“Whenever you find yourself on the side of the majority, it is time to pause and reflect.” Mark Twain
The notion of using other animals is ingrained in our collective consciousness and speciesist culture. It’s drilled into us from an early age, and it is present in all of societies institutions. Indeed, animal use runs so deep that many well-meaning people fail to question the injustices of animal use, even though it’s ubiquitous. I submit, I never knew what it felt like not to use other animals because using animals was a part of my identity; it was an integral part of who I believed I was. Before I started living vegan, I had lots of reasons to keep on doing what I was doing: “Where do I get my protein? We need to eat animals to survive; Living vegan is too hard, too expensive” and so on.
In hindsight, the best justification I had for using other animals was because I believed it was necessary for human health. However, after I considered the totality of the evidence, I realised that a plant-based diet was more than adequate for individuals in all stages of the life cycle.1 Despite this realisation, I continued to justify the unjustifiable. It wasn’t until one day, as I was about to jump down that rabbit hole of excuses again (no offense rabbits!) when I asked myself: Do you want to be that person anymore? Do you want to be someone that tries to justify the needless breeding, using, and killing of other sentient beings? A voice inside me answered: No, I don’t. I was left with a simple choice, do I continue brutalising others for my benefit, or do I pull the plug on these injustices? Naturally, I had no other option but to live vegan immediately.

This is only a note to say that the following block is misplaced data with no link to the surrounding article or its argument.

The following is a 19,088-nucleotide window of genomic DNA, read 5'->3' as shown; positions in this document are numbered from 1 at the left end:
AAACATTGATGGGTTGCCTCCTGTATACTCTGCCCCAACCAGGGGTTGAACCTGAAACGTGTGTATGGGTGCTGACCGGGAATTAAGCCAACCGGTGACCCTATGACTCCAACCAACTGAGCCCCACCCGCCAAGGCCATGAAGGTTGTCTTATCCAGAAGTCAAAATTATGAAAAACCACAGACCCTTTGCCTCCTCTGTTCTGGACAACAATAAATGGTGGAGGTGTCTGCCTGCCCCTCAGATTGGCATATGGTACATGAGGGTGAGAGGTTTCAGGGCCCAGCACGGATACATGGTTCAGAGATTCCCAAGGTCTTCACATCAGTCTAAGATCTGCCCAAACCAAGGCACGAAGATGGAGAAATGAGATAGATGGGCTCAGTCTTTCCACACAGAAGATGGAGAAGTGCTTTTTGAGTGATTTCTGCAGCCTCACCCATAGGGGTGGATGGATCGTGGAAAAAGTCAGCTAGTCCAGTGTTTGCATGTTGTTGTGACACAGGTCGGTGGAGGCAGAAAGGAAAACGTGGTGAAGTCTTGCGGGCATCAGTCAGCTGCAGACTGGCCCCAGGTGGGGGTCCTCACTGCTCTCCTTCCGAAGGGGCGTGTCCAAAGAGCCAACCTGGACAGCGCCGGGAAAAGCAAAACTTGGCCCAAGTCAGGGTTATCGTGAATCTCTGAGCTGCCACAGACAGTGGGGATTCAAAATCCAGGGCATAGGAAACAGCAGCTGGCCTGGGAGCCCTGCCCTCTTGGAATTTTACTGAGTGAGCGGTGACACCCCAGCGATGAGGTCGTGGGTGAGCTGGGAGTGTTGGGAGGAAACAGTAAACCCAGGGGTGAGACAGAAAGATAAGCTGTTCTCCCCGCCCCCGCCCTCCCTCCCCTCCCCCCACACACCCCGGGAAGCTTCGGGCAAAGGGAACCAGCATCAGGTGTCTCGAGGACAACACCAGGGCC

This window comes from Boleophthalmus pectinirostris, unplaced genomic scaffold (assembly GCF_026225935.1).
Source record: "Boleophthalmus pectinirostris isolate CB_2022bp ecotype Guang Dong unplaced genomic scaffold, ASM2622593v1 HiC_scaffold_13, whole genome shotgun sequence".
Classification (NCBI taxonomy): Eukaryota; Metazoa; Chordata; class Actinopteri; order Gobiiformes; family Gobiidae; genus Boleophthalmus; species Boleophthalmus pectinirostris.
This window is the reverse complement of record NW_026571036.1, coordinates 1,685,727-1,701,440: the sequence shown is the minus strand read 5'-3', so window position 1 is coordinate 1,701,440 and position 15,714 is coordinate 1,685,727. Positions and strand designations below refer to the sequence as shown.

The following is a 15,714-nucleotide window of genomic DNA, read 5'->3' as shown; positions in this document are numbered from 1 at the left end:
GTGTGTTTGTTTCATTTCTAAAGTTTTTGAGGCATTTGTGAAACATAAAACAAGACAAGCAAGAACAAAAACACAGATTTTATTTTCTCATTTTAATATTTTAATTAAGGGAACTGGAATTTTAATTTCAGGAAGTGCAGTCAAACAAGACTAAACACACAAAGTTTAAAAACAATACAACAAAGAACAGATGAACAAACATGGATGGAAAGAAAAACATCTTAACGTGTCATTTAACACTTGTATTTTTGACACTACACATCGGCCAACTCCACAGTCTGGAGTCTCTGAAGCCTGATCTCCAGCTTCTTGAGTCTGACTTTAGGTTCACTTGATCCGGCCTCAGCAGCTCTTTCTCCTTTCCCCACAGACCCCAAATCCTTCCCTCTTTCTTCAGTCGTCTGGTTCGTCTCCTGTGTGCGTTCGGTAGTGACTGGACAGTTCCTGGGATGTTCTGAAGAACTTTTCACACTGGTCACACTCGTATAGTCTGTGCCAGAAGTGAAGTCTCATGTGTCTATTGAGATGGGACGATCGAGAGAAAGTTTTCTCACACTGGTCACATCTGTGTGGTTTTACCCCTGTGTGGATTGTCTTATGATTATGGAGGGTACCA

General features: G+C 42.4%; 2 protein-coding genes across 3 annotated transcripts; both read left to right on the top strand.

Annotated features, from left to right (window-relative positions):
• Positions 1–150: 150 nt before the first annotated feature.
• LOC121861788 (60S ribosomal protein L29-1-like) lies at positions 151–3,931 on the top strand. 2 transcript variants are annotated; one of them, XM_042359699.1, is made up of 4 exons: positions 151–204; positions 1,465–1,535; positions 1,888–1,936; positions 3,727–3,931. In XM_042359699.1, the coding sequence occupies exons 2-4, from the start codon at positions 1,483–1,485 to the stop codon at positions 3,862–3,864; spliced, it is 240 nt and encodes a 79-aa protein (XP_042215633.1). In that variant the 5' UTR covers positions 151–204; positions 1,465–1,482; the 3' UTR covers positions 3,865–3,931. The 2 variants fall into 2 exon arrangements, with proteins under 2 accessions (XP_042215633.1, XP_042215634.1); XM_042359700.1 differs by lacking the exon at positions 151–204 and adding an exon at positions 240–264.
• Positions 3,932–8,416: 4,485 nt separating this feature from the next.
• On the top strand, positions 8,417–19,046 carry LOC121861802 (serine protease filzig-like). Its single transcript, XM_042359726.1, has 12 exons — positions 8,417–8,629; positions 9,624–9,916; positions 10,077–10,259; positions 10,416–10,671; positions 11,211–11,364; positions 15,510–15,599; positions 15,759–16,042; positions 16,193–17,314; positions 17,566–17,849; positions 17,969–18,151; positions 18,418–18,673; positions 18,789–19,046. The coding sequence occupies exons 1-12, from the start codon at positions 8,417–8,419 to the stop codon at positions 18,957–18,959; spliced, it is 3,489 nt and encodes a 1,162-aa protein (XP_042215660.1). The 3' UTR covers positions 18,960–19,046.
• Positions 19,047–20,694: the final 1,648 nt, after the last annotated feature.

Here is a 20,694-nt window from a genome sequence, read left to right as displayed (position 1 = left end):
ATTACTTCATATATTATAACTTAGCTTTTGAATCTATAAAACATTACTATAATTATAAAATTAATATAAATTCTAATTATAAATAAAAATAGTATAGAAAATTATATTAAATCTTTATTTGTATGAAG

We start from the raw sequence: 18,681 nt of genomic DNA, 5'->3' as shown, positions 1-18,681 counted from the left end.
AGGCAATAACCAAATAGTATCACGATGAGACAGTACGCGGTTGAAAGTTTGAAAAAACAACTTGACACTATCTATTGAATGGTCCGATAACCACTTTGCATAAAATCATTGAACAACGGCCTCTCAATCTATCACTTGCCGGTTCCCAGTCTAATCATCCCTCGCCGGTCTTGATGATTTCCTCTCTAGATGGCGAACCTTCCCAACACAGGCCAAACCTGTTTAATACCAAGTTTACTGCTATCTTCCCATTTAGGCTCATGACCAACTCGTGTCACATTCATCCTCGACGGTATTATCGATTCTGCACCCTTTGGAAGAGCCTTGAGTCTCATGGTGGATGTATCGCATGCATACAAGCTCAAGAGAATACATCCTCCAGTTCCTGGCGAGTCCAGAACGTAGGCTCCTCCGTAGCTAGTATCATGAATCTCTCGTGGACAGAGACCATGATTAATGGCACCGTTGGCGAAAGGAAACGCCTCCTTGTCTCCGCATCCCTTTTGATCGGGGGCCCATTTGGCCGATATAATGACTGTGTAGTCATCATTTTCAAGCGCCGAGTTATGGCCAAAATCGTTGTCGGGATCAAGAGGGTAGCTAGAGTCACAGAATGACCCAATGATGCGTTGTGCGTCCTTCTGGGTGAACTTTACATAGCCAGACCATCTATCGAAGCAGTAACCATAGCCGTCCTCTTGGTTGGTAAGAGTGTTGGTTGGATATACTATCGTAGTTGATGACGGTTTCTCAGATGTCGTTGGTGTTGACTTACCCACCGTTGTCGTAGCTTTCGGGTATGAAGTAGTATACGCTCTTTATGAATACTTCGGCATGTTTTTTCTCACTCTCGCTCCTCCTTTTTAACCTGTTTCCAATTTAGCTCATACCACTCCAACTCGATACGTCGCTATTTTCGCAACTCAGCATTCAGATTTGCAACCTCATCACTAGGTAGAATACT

Once I internalised the ethical position – once I knew that my non-vegan choices created victims, there was no turning back. When I reflect on that whole experience of going from non-vegan one second to vegan the next, I realised the only person stopping me from living vegan was me and my ballooning ego. From that same experience, I also learned that I was selfish, wilfully ignorant, and I just wanted to be right no matter how irrational my arguments against veganism were.
If you believe other animals are worthy of moral consideration, please take a minute to pause, reflect, and question your behaviour: “Do my actions (using animals) align with my values (moral concern for animals)?” If you find that you are living in misalignment with your core beliefs, come into congruence; come into alignment with who you are. And to do that means living vegan.
It might just be the best decision you will ever make.
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